Nov 16, 2020 in Health

Immigrant and Refugee Vulnerability
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Social, Political and Economic Aspects of Immigrant and Refugee Vulnerability

While discussing the subject of vulnerable population, it is necessary to consider the issues of immigrants and refugees. The extent and magnitude of military conflicts that result in violence and excessive levels of civilian causalities make people flee their homes and appeal for emergency aid of the humanitarian community. Under international law, refugees are individuals forced to stay outside their habitual residence and claim for asylum in a foreign country. It might happen owing to well-found fear of being persecuted for reasons of race, religion, nationality, membership of particular social group or political opinion (The UN Refugee Agency [UNHCR], 1951). Having lost their property and regular income, displaced persons appear peculiarly sensitive. Thus, immigrants striving for future citizenship in a country to which they are not native require professional assistance, particularly if they had to leave due to political issues or for the sake of economic prosperity.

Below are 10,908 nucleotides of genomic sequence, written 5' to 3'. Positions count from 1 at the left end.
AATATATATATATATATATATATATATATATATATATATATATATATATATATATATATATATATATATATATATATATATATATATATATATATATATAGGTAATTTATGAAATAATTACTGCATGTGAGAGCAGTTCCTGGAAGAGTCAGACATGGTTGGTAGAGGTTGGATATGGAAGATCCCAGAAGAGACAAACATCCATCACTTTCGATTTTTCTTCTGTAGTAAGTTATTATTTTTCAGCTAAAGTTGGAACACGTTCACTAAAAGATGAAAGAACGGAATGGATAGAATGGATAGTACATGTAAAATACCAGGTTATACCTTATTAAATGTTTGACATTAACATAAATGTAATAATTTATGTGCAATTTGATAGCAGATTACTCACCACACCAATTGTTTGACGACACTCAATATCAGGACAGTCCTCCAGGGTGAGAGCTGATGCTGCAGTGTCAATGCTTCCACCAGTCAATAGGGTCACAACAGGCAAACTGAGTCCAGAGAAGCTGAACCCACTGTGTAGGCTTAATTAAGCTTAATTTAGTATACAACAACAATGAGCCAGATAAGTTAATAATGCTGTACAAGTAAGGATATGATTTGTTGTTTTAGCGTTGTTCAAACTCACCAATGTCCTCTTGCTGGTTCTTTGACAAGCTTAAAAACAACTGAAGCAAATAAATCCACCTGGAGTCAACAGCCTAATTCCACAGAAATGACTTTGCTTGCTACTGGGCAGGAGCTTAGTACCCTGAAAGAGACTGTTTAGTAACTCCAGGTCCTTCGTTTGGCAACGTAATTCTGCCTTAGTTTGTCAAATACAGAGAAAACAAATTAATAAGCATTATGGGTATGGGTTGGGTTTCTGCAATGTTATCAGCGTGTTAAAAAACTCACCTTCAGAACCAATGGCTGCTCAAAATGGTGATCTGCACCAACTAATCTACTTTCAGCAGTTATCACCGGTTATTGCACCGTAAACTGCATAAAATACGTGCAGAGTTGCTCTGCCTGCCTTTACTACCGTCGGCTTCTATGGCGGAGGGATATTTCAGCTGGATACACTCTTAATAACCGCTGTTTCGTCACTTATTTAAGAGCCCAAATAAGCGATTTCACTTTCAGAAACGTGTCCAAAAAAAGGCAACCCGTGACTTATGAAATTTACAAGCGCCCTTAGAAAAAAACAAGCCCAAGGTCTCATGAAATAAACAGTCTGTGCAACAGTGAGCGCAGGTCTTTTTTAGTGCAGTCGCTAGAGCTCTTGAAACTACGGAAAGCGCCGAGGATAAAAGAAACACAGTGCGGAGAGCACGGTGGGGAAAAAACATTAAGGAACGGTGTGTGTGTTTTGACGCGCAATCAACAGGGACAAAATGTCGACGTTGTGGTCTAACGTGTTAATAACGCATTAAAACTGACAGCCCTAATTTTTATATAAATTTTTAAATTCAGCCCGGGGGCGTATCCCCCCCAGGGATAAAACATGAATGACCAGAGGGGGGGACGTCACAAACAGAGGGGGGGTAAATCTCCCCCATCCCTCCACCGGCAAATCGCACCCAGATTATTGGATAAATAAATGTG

In order to scrutinize the vulnerability of people staying outside their country or origin one must consider the triple jeopardy of age, gender and ethnicity (Havens & Chappell, 1983). To start from, child maltreatment is a pressing matter as far as it inevitably results in adverse health consequences. Cases of ill treatment among immigrant and refugee children involve emotional trauma, physical or sexual abuse, exposure to domestic violence or neglect. The thing is that migration experience implies a number of risk factors such as eviction, unemployment, destitution and social isolation. Under the circumstances, children are most likely to fall unsuspecting and helpless victims of brute force.

Apart from this, painful process of relocation has a dramatic impact on women who have to seek asylum in a foreign country. Owing to their gender peculiarities, most female immigrants and refugees get a considerable psychological shock. One should also keep in mind that men and women are used to ethnically prescribed responsibilities and gender roles that often change in a new cultural environment. Female immigrants and refugees who tend to maintain homeland lifestyles in a host country display more severe symptoms of depression than displaced men. For instance, women who have to combine an uncustomary role of a bread-winner with their traditional caregiving roles of wives and mothers in a strange cultural environment compromise their physical and mental health (Guberman & Maheu, 2003/2004).